Khor Dubai, a Traditional Merchants’ Harbour [ United Arab Emirates ]

cultural property


2012-2016 | english

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Client 

Dubai Municipality, United Arab Emirates

Dates 

February 2012 / January 2016
(submitted in January 2016)

The nomination was withdrawn by the State Party in June 2018 (before the 42nd World Heritage Committee session)

Links 

UAE Tentative List

methodology

RC Heritage has worked in close collaboration with AHAD, the Architectural Heritage and Antiquities Department of Dubai Municipality, in charge of the protection and development of the historic neighbourhoods. Regular meetings and workshops were held in Dubai, with all the stakeholders concerned by the life along the creek.

description

Khor Dubai (Dubai creek in arabic), a natural seawater inlet of the Arabian Gulf, divides the city of Dubai into two parts and has played a major role in the economic development of the Emirate throughout history, permitting the development of an urban settlement that thrived on maritime commerce, pearling and fishing. The Municipality of Dubai wishes to inscribe the historic neighbourhoods of the city and part of the creek itself on the World Heritage List, and is developing a major conservation and reconstruction project aiming at re-creating bonds between the modern metropolis and its heritage.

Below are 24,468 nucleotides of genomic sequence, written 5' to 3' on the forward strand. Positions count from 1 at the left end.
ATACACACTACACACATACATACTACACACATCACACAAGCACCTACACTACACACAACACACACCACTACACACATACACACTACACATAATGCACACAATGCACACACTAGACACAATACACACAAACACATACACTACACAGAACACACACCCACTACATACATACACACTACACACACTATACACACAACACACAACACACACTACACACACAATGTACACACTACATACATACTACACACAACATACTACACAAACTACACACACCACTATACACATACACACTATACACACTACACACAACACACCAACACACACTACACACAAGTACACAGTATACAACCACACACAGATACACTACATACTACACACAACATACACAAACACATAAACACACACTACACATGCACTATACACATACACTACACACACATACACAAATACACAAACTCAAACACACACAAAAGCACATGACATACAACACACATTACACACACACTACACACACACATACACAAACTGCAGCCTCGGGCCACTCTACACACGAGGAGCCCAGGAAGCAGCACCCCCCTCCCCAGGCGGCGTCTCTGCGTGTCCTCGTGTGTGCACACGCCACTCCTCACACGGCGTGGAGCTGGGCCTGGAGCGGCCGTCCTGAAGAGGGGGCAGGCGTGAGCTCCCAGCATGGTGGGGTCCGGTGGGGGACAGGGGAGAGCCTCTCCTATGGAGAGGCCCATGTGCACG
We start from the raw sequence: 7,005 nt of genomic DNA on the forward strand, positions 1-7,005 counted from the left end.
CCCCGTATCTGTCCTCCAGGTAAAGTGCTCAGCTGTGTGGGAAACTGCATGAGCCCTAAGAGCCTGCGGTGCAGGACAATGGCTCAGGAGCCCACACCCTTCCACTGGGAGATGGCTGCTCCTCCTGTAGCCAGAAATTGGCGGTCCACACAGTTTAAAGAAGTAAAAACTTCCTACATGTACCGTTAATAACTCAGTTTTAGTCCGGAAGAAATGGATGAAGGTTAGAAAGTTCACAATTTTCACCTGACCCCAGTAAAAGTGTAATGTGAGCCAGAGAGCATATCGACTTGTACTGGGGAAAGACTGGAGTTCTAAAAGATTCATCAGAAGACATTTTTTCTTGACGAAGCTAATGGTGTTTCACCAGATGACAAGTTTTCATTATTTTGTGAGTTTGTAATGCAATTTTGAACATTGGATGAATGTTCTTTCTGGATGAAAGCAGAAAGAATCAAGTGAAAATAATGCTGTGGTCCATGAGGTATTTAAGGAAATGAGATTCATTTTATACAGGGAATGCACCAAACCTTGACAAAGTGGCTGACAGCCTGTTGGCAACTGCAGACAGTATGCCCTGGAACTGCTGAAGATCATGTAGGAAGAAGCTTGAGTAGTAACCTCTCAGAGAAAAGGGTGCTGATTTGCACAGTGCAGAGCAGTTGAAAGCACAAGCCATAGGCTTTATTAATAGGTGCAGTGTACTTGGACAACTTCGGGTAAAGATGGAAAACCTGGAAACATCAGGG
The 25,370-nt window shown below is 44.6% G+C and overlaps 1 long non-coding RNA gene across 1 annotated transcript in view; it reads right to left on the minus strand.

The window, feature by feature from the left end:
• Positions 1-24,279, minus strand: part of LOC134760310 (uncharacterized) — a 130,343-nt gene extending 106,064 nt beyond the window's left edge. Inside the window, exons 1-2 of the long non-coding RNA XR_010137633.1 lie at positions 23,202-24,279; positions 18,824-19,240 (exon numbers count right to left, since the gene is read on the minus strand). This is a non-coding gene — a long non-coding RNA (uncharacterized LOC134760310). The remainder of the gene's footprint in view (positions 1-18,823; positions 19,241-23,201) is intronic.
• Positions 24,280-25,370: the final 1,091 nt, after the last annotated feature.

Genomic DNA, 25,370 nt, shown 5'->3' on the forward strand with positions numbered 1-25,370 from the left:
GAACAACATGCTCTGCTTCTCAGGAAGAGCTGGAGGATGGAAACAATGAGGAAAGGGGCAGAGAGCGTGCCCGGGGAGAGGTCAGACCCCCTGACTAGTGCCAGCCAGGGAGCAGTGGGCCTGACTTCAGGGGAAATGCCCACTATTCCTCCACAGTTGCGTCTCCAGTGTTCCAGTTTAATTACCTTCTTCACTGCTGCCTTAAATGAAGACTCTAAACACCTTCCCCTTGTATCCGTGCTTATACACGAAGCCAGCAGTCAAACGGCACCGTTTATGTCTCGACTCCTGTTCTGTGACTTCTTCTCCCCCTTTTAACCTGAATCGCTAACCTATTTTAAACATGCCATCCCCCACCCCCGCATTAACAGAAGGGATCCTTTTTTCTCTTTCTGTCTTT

Khor Dubai and its surrounding historic neighbourhoods constitute an outstanding and universally valuable site where natural, architectural and cultural components create a unique urban landscape where influences from the entire Gulf area mingle into a coherent and alive ensemble preserving both tangible and intangible heritage values. The nominated property includes the first 4,5 km of the creek, from the original mouth to the first bridge built to connect the two banks, with the quays and the piers of the harbour where hundreds of wooden boats continue to moor and download goods according to a century-old tradition. The nomination builds upon the three major assets of the site: the architectural neighbourhoods of Al-Faheidi, Shindagha and Deira, the persistence of traditional wooden dhows connecting the two sides of the Gulf, and the continuing commercial relevance of Historic Dubai at the regional scale.